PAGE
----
What Is the Tax Rate for Lottery Winnings?

By: John Perritano  | 

powerball jackpot
Richard Litton of Playa Del Rey, California, holds $3,000 to purchase 1,500 Powerball tickets in 2019. The Powerball jackpot in 2021 has reached over $550 million. Al Seib/Los Angeles Times via Getty Images

Ah yes, winning the lottery. It's a dream for all of us. Mega Millions, Powerball, Lotto. So many games. So many losers. But, if on the off chance you do win millions in a lottery jackpot, keep in mind that the Internal Revenue Service will be looking for its fair share.

While you don't have to report lottery winnings of $600 or less, if you win more than $5,000, the government will hit you with a 24 percent federal withholding tax. (Depending on your annual earnings and your deductions, you may get some of this back after filing your income taxes.) Win $500,000 or more for a single person or $600,000 for a couple and the tax rate jumps to, gulp, 37 percent. Still, this is lower than the previous rate of 39.8 percent, thanks to the tax law changes of 2017. (Note that the IRS will take 24 percent off the top and the rest will become due at tax time, though with deductions and other things you may not have to pay the whole difference.)

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And that's not all. Your state department of revenue services will also be looking for their take. Woe to anyone who wins the big-buck lottery in New York. You'll get slapped with an 8.82 percent tax rate. If you live in New York City, add another 3.876 percent on all income over $500,000.

However, states with no state income tax, like Florida and Texas, will not tax your lottery winnings. And two other states (California and Delaware) don't tax state lottery winnings. Most states won't charge non-residents state taxes on their lottery winnings, with the exception of Arizona and Maryland, according to TaxAct. If you live in Arizona, you'll be slammed with a 4.8 percent tax on the prize, while nonresidents will have to dole out 6 percent.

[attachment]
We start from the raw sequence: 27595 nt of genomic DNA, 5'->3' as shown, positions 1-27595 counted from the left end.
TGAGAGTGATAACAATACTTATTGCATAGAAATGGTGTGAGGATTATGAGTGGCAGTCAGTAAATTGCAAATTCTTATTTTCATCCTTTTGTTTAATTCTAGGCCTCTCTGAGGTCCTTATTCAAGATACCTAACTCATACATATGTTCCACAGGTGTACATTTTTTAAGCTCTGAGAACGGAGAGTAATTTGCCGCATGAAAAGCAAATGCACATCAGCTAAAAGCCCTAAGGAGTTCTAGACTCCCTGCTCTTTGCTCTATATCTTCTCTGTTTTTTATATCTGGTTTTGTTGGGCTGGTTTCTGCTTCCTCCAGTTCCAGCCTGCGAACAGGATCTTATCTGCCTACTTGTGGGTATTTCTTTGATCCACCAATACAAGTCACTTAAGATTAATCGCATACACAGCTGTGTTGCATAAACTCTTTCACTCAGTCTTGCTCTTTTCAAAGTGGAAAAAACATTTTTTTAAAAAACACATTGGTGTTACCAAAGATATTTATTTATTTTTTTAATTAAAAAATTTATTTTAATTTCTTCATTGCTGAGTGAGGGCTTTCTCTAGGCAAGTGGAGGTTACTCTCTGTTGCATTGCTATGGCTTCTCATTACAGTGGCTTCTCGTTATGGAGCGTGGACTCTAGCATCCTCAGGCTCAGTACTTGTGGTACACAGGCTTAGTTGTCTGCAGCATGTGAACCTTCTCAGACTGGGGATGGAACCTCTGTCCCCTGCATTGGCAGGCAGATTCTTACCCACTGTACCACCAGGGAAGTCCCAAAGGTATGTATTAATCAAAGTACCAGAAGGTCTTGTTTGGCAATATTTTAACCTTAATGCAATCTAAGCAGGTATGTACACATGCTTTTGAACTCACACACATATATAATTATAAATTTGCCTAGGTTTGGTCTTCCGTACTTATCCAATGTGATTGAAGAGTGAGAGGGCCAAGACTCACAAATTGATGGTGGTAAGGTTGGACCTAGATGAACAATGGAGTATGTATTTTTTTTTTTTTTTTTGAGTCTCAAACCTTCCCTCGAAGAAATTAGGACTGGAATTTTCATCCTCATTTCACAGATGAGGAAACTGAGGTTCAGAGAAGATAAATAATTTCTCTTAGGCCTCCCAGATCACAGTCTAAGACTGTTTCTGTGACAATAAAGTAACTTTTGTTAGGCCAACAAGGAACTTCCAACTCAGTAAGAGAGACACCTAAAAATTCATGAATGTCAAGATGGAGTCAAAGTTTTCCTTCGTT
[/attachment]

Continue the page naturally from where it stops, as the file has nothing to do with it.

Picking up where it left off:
So before you spend all your winnings, remember that some of that cash belongs to Uncle Sam and choose wisely where you play.

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Originally Published: Nov 26, 2014

Tax Rate Lottery FAQ

How much tax do you pay on lottery winnings?
In the U.S., if you win a lottery of $600 or less, you don't have to report it. If you win more than $5,000, you have to pay a 24 percent federal withholding tax. However, depending on your annual earnings and tax deductions, you may get some of this amount back after filing your income taxes.
Who is exempt from paying tax on lottery winnings?
States with no state income tax, like Alaska, Florida, Nevada, South Dakota, Texas, Washington and Wyoming do not tax lottery winnings. Other states like California and Delaware don't tax state lottery winnings. Most states don't tax non-residents on their lottery winnings, except Arizona and Maryland.
Which state has the lowest taxes on lottery winnings?
Tennessee and New Hampshire tax only interest and dividend income, so Tennessee has the lowest taxes on lottery winnings, which is about 1 percent.
Are lottery winnings taxed twice?
Lottery winnings are not taxed twice. Under both the federal and state tax system, they are considered ordinary taxable income. You pay tax on your winnings whenever you receive them, either the lump sum or if it’s over a period of time, with each payment you receive.

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Related Articles

  • Ellis, Blake. "You won the lottery! What's your tax hit?" CNN. Nov. 30, 2012. (Oct. 15, 2014) http://money.cnn.com/2012/11/30/pf/taxes/powerball-lottery-tax/
  • Duncan, Kevin et al. "Lottery Tax Rates Vary Greatly by State." Tax Foundation. Mar. 29, 2014. (Oct. 15, 2014) http://taxfoundation.org/article/lottery-tax-rates-vary-greatly-state
  • Novack, Janet. "Minus Taxes And Hype, $636 Million Jackpot Shrinks To $206 Million -- Or Less." Forbes. Dec. 17, 2013. (Oct. 15, 2014) http://www.forbes.com/sites/janetnovack/2013/12/17/minus-taxes-and-hype-636-mega-millions-jackpot-shrinks-to-206-million-or-less/
  • Prante, Gerald and John, Austin. "Top Marginal Effective Tax Rates by State and Source of Income, 2012 Tax Law vs. 2013 Tax Law." Social Science Research Network. Feb. 3, 2013. (Oct. 15, 2014) http://papers.ssrn.com/sol3/papers.cfm?abstract_id=2176526

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